Space: The Great Dustbin in the Sky

The Earth's Orbit is littered with space junk.  Bits of broken satellites,

shuttle craft and other abandoned bits and bobs. It's a huge problem

and a danger to all spaceships and astronauts.


How much space trash is there?

NASA is tracking more than 500,000 pieces of space debris, larger than a marble, orbiting Earth.

More than 200 objects – mostly bags of trash, were released from space station MIR in its first 10 years.  

The oldest piece of debris still in orbit was the Vanguard Satellite launched in 1958!

In 2007 China blew up an old weather satellite with a missile, and added more than 3,000 pieces of debris in one go!   Ooops!


How dangerous is it?
Very!  A window on the STS-7 shuttle had to be replaced because a paint flake punched a hole in the windscreen.  Ooops!  And would you like to be hit by a bit of space junk moving at 7 km per second! Ouch!

In 1965 during the first US space walk an astronaut lost a glove.   The glove stayed in orbit for a month – travelling at 28,000kph!

A crash between two satellites in 2009 left 1,500 pieces of junk whizzing round at 7.8 km per second.   Crunch!


So who's going to clean it up - and how?
Well, no one country is responsible for cleaning up space. And you can’t just go up there and move somebody else's stuff without permission!    And who's going pay for the clean up?


NASA has considered many proposals for cleaning up space, including:
¥    mesh nets strung between inflatable booms;
¥    unmanned collecting barges to fly around picking up trash;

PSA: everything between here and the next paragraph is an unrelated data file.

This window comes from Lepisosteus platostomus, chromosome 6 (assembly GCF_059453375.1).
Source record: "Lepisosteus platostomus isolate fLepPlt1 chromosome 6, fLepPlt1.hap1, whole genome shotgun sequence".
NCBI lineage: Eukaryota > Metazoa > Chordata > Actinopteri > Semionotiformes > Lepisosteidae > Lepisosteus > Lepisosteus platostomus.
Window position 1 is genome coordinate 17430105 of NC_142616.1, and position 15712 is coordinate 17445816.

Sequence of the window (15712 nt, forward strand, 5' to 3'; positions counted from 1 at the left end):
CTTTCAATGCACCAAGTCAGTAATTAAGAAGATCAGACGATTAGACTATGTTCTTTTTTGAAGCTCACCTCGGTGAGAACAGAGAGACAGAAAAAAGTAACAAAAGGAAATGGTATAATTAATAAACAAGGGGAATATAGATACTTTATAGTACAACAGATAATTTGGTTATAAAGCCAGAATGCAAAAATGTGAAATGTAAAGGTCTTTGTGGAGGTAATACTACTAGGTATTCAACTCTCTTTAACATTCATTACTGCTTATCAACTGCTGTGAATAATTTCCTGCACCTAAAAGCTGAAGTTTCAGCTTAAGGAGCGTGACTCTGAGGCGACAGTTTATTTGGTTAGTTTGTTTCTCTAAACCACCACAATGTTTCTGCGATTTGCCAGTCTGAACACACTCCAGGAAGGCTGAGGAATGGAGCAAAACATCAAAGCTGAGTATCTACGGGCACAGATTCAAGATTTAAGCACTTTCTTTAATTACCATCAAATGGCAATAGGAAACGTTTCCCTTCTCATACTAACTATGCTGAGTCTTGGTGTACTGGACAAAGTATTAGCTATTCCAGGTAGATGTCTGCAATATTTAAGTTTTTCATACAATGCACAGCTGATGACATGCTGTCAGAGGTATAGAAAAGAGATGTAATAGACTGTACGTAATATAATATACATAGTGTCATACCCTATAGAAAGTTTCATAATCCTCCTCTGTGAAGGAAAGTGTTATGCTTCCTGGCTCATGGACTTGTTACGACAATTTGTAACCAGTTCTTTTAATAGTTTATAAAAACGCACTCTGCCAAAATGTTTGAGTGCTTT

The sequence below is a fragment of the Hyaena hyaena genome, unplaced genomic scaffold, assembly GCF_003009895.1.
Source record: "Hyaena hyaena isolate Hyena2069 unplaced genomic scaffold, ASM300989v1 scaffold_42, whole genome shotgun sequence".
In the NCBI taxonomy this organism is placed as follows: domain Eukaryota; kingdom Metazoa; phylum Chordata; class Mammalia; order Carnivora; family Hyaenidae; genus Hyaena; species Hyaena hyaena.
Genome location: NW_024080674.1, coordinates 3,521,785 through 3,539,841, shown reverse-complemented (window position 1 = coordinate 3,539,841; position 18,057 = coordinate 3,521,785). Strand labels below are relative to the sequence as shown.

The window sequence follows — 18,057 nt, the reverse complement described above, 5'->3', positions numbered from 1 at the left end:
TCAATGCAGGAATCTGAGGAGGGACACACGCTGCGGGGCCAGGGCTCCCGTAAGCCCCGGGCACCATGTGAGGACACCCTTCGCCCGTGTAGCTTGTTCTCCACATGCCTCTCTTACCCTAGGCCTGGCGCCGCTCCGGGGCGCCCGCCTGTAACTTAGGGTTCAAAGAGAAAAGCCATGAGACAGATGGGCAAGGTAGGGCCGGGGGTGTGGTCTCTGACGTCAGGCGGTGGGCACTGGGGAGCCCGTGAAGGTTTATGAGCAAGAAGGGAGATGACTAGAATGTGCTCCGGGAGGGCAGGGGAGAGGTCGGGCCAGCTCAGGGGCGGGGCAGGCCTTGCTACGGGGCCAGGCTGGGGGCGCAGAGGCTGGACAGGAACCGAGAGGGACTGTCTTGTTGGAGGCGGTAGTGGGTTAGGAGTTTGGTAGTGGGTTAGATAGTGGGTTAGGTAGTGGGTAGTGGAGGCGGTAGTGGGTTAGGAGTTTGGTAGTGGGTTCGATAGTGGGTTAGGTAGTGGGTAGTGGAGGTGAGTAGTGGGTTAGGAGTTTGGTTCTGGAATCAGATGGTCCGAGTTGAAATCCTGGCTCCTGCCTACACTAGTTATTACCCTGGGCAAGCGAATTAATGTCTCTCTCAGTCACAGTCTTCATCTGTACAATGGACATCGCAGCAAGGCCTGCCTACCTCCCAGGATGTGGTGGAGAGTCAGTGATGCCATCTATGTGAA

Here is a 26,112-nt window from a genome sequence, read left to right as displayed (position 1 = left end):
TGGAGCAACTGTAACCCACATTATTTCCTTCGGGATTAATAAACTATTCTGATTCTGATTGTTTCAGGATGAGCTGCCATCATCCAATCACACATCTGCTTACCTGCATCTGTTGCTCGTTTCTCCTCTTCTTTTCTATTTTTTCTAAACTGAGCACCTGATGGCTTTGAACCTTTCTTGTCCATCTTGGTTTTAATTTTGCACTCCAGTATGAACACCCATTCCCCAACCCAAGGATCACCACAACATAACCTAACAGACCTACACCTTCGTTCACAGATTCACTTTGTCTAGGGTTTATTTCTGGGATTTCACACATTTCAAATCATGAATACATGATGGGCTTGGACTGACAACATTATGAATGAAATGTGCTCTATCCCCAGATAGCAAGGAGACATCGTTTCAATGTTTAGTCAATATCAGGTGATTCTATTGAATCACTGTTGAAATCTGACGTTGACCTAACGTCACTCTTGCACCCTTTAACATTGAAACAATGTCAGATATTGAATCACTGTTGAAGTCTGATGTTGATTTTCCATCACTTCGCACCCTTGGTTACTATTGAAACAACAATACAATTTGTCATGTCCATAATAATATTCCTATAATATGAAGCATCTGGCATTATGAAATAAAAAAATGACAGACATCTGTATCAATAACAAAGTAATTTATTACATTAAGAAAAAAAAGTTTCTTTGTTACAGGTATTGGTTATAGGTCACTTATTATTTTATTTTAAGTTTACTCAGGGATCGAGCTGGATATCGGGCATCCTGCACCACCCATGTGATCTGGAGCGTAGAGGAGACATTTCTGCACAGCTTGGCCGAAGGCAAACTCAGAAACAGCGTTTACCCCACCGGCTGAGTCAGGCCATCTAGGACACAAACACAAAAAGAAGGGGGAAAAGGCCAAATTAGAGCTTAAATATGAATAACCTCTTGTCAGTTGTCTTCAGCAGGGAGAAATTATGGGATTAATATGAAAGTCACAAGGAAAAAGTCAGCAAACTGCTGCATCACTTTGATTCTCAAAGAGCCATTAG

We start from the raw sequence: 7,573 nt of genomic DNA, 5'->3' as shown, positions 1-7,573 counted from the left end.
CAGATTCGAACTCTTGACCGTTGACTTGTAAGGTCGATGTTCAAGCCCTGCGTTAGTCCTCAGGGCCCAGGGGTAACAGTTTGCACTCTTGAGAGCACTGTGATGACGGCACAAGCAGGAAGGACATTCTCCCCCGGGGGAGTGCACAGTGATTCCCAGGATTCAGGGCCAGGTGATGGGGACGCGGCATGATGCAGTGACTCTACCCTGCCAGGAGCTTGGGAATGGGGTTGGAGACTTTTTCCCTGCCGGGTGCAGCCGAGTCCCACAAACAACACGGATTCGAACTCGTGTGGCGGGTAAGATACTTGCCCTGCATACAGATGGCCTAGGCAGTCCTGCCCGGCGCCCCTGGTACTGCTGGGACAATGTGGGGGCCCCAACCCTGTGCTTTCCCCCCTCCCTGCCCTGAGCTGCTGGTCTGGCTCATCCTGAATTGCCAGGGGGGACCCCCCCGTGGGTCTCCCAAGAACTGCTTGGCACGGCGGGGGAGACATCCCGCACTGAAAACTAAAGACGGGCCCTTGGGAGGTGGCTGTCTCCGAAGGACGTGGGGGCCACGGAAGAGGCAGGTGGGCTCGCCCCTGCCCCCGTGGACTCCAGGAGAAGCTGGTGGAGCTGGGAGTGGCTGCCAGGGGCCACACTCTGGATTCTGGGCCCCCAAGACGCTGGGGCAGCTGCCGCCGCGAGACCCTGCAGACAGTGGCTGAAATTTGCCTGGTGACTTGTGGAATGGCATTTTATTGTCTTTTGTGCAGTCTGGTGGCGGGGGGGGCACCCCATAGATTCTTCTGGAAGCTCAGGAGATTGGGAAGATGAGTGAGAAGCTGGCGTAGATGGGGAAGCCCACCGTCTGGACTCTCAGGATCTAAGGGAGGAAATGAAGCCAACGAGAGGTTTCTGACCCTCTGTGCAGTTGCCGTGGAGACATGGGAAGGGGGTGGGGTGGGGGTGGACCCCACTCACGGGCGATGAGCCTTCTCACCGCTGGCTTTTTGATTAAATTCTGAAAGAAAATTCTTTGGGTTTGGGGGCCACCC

¥    and giant panels of foam or polystyrene type gel to catch trash, like catching bugs on a windscreen.


And then there's the CleanSpace One satellite.   It's scheduled to launch into orbit in 2018 to collect space debris with a giant a claw.
Not to mention plans to use harpoons, lasers and lassoes!

Space Junk!

Meanwhile in Galaxy 43b . . .


Chief Rubbish Officer Scrummage is proud of the ship’s Galaxy Class garbage kit: 


the Nebula 30X-1 net
the Megatron 16XL Magno Beam
and
the Ultrawave 3.2 Vacuum Pump!

Oh Yuk!

Human Waste

How do you use the loo in space?
Since there’s no gravity in space, what happens to the poo and wee in the toilet?   Er – they float up towards your bare bottom!

 

Space Loos!
You have to use use a zero gravity toilet.    There’s a special training toilet with a video camera under the rim to make sure you are sitting on it properly!    Don't forget to smile!


Space Flush!
The toilet uses flowing air instead of water to 'flush' the toilet, pulling the waste away.  Afterwards, the air is filtered to remove bacteria and smells, and is refused.  Oh, yuk!


What happens to the poo?
Basically – the poo is freeze dried, packed in bags and returned to earth.  More yuk!


What happens to the wee?
On space shuttles the wee is often released into space.  But on the International Space Station it's treated and re-used as drinking water.  
Oh, even more yuk!


Find out more about space at:
NASA Kids Club
and
National Space Centre, Leicester